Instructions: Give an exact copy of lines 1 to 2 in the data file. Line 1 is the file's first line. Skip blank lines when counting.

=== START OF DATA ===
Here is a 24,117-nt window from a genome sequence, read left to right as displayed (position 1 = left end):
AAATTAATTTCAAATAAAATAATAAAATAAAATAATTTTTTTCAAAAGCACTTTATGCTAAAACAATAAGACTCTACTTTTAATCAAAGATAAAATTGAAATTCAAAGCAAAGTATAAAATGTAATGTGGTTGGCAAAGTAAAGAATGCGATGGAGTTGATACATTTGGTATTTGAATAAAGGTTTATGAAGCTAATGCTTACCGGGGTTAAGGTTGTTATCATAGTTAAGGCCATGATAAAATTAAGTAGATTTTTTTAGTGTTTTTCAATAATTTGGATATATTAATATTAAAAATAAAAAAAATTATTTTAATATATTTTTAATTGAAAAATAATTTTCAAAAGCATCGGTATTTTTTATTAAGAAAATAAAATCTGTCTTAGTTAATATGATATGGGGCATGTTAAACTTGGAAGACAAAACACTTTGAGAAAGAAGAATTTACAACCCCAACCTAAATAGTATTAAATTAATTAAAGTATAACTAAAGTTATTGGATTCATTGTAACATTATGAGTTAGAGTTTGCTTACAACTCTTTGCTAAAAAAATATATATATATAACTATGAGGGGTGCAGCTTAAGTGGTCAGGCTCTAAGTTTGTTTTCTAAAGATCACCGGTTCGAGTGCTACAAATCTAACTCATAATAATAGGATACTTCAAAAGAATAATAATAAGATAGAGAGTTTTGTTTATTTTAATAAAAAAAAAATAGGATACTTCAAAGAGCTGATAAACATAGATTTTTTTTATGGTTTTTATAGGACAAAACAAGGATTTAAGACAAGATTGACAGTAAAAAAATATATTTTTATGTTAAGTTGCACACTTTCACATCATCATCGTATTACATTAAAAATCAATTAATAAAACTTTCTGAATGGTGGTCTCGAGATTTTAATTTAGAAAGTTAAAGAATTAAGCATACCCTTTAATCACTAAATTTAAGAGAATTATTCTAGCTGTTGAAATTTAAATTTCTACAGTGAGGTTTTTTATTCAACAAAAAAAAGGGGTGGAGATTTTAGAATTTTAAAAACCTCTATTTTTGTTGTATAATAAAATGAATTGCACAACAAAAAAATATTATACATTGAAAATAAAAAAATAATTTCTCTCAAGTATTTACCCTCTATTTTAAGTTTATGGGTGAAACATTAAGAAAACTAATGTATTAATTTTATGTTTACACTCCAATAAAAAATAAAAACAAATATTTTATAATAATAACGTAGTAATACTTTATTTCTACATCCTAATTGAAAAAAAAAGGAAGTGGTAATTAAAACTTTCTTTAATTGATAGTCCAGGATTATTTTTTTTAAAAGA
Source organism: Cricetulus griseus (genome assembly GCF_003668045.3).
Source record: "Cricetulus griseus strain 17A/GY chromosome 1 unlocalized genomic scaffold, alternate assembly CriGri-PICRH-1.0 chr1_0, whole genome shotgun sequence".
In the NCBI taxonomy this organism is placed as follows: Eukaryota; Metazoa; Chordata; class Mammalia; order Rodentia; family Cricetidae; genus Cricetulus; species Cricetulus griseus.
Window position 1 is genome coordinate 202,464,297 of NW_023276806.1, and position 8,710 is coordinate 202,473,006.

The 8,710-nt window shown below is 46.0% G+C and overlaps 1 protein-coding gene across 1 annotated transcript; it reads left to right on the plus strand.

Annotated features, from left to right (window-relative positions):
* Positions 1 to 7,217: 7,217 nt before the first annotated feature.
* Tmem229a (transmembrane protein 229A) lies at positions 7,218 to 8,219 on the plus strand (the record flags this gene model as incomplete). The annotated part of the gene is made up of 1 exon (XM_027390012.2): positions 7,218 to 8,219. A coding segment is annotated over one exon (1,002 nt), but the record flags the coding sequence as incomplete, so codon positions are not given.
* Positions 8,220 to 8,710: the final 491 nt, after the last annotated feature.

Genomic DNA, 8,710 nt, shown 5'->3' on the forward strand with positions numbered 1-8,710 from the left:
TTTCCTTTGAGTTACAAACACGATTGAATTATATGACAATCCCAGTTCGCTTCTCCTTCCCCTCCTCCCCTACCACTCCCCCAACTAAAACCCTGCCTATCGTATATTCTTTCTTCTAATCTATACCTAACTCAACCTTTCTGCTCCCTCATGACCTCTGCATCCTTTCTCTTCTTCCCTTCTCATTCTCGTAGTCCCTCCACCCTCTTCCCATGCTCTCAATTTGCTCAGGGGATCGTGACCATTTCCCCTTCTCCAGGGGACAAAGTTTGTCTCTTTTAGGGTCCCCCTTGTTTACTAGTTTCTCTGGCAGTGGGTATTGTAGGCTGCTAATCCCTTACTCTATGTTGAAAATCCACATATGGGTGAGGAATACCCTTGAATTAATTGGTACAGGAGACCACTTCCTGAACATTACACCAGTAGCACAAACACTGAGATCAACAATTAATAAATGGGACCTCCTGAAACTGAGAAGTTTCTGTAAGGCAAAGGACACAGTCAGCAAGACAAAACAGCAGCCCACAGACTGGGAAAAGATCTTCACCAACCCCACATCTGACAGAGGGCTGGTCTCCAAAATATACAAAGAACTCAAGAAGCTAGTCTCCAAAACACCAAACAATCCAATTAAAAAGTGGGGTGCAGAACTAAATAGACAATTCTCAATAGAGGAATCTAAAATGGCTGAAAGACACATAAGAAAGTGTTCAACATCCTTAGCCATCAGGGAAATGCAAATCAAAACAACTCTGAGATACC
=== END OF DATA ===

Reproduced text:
Here is a 24,117-nt window from a genome sequence, read left to right as displayed (position 1 = left end):
AAATTAATTTCAAATAAAATAATAAAATAAAATAATTTTTTTCAAAAGCACTTTATGCTAAAACAATAAGACTCTACTTTTAATCAAAGATAAAATTGAAATTCAAAGCAAAGTATAAAATGTAATGTGGTTGGCAAAGTAAAGAATGCGATGGAGTTGATACATTTGGTATTTGAATAAAGGTTTATGAAGCTAATGCTTACCGGGGTTAAGGTTGTTATCATAGTTAAGGCCATGATAAAATTAAGTAGATTTTTTTAGTGTTTTTCAATAATTTGGATATATTAATATTAAAAATAAAAAAAATTATTTTAATATATTTTTAATTGAAAAATAATTTTCAAAAGCATCGGTATTTTTTATTAAGAAAATAAAATCTGTCTTAGTTAATATGATATGGGGCATGTTAAACTTGGAAGACAAAACACTTTGAGAAAGAAGAATTTACAACCCCAACCTAAATAGTATTAAATTAATTAAAGTATAACTAAAGTTATTGGATTCATTGTAACATTATGAGTTAGAGTTTGCTTACAACTCTTTGCTAAAAAAATATATATATATAACTATGAGGGGTGCAGCTTAAGTGGTCAGGCTCTAAGTTTGTTTTCTAAAGATCACCGGTTCGAGTGCTACAAATCTAACTCATAATAATAGGATACTTCAAAAGAATAATAATAAGATAGAGAGTTTTGTTTATTTTAATAAAAAAAAAATAGGATACTTCAAAGAGCTGATAAACATAGATTTTTTTTATGGTTTTTATAGGACAAAACAAGGATTTAAGACAAGATTGACAGTAAAAAAATATATTTTTATGTTAAGTTGCACACTTTCACATCATCATCGTATTACATTAAAAATCAATTAATAAAACTTTCTGAATGGTGGTCTCGAGATTTTAATTTAGAAAGTTAAAGAATTAAGCATACCCTTTAATCACTAAATTTAAGAGAATTATTCTAGCTGTTGAAATTTAAATTTCTACAGTGAGGTTTTTTATTCAACAAAAAAAAGGGGTGGAGATTTTAGAATTTTAAAAACCTCTATTTTTGTTGTATAATAAAATGAATTGCACAACAAAAAAATATTATACATTGAAAATAAAAAAATAATTTCTCTCAAGTATTTACCCTCTATTTTAAGTTTATGGGTGAAACATTAAGAAAACTAATGTATTAATTTTATGTTTACACTCCAATAAAAAATAAAAACAAATATTTTATAATAATAACGTAGTAATACTTTATTTCTACATCCTAATTGAAAAAAAAAGGAAGTGGTAATTAAAACTTTCTTTAATTGATAGTCCAGGATTATTTTTTTTAAAAGA